"Treatment of a foundered horse can only be considered an attempt to allow the horse to exist comfortably with structural damage," Moyer continues. "You can diminish pain and possibly prevent more damage, but you can't reverse what has been done."
That's the primary reason why Moyer recommends that owners take a foundered horse's progress one day at a time, particularly in the first days and weeks after treatment has been initiated. Have hope, by all means, he says, but have a plan in mind in case a horse's condition takes an unexpected turn for the worse.
"Even after a horse seems to have recovered, he's likely to experience any number of other foot problems--a recurring abscess, a hoof-wall separation or abnormal hoof growth" Moyer says. Certainly, problems of this sort can be remedied, and they'll be that much easier for an owner to deal with when it's expected that they'll arise.
The expectation: You will do whatever it takes to see that your foundered horse recovers.
The reality: Caring for a foundered horse can take an enormous investment of time and money, as well as emotional fortitude.
If dedication to helping your horse recover were enough to make it happen, every foundered horse would quickly return to soundness. Of course, no one wants to stand by and see a horse suffer. Yet it can be extremely difficult to nurse a horse through laminitis and then founder. Recognizing what lies ahead can help you take stock of your resources so in the face of any eventuality you're well prepared to make the best decisions for yourself and your horse.
Consider first, the investment of time. "Successful management of a foundered horse requires some form of daily, and at times, demanding work," says Moyer, whether your horse lives on your premises or is boarded elsewhere. From administering medication to changing hoof dressings to simply assessing how your horse is feeling, you'll find yourself spending many hours each day at the barn. There is no substitute for daily visits and one-on-one attention.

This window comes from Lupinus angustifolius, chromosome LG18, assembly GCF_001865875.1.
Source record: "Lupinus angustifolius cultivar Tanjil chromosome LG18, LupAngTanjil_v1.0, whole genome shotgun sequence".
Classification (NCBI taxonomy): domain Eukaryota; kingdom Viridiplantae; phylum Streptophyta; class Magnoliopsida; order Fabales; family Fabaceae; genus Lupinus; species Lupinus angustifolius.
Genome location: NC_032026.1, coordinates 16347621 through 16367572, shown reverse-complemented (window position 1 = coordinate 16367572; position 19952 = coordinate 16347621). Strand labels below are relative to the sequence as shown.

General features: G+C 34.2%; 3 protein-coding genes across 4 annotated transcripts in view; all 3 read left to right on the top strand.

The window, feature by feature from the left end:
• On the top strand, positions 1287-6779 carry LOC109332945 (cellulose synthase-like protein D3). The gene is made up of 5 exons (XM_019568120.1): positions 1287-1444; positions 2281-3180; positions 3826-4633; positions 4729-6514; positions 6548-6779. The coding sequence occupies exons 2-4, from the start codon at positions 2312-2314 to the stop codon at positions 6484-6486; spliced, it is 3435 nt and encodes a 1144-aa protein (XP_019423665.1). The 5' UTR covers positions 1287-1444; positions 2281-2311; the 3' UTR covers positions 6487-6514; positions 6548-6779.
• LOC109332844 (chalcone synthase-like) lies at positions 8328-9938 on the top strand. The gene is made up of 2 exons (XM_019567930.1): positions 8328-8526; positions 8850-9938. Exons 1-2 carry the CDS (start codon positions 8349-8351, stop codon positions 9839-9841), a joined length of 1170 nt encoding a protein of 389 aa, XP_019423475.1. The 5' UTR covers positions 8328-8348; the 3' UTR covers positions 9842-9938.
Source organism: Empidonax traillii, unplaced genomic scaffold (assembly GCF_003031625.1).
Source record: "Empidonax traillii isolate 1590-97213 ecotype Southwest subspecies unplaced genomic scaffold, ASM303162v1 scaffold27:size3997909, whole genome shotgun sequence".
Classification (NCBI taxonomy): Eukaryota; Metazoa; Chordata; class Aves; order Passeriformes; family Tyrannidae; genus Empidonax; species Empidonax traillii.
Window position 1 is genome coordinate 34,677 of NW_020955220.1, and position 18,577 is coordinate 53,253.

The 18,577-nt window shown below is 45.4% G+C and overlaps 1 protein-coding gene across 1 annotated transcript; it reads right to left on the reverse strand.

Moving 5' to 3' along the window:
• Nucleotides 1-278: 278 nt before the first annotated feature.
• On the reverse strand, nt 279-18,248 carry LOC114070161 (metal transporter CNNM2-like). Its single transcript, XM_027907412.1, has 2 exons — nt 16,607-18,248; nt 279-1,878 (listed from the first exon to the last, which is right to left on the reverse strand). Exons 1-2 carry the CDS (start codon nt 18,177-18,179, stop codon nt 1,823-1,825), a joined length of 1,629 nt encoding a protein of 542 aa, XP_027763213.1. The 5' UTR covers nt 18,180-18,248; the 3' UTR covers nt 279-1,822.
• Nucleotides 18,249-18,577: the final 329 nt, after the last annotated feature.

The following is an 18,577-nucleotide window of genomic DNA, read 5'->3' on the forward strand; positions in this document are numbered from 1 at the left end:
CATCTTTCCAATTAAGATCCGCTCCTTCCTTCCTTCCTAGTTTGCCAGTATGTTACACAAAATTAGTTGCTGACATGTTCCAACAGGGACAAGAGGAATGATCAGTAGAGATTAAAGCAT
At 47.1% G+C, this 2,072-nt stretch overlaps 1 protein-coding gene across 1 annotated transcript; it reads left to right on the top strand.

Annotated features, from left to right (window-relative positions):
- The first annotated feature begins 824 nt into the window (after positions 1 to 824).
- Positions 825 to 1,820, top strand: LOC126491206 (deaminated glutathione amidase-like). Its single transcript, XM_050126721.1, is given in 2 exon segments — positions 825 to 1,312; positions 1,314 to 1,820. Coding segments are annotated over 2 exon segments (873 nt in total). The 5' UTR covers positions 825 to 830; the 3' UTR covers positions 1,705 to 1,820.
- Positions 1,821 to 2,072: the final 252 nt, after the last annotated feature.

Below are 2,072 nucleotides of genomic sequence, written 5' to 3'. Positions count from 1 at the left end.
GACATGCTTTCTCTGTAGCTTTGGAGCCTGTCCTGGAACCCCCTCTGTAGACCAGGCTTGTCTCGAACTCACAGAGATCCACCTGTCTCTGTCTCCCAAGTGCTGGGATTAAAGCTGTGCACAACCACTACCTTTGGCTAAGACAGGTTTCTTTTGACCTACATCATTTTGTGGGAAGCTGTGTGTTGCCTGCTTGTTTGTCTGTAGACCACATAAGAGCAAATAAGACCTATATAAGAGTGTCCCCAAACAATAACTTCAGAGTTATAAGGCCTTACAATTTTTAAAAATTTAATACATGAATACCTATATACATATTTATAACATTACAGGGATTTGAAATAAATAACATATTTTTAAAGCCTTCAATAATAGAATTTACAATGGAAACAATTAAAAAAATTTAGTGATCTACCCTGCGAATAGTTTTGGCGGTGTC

Financially, laminitis may be the most expensive equine disease to treat, and its unpredictable nature makes it virtually impossible to budget for long term. The cost of an initial veterinary visit for a case of acute laminitis can run between $100 and $500, depending on your location, the diagnostic efforts required and the course of treatment prescribed. For a horse that survives, there will be follow-up veterinary visits, analgesic medications and frequent appointments with the farrier. A conservative added-cost estimate for minimal care for a foundered horse is $200 a month.
If complications arise, expect your financial outlay to increase too. Trips to university clinics or specialists can cost thousands of dollars. So can custom-made therapeutic shoes. X-rays may need to be taken several times during the year at a cost of at least $200 a session. It is not unheard of for an owner to spend $10,000 in a single year to treat a complicated case of laminitis. And even then, there are no guarantees for the horse's survival or future soundness.
Finally, be prepared for the emotional toll that caring for a foundered horse will take. Can you live with the uncertainty of not knowing what you'll find at the barn each day? Are you prepared to do what's best for your horse--even if that means euthanatizing him? Answering these questions calls for some introspection: The emotional drain is difficult to imagine unless you've gone through it, and no one can tell you whether you have what it takes to deal with the situations you're likely to encounter.
Research may one day yield preventive measures for laminitis and founder, but for now the best that owners, veterinarians and farriers can do is manage the aftermath in a way that best serves the horse.
"I wish there was more I could tell owners," says Moyer. "It's hard not to sound negative, but caring for a foundered horse is incredibly difficult." Nevertheless, having the right mindset and honest information going into it can ease some of the burden and help to bring about a successful outcome."
This article originally appeared in the August 2001 issue of EQUUS magazine.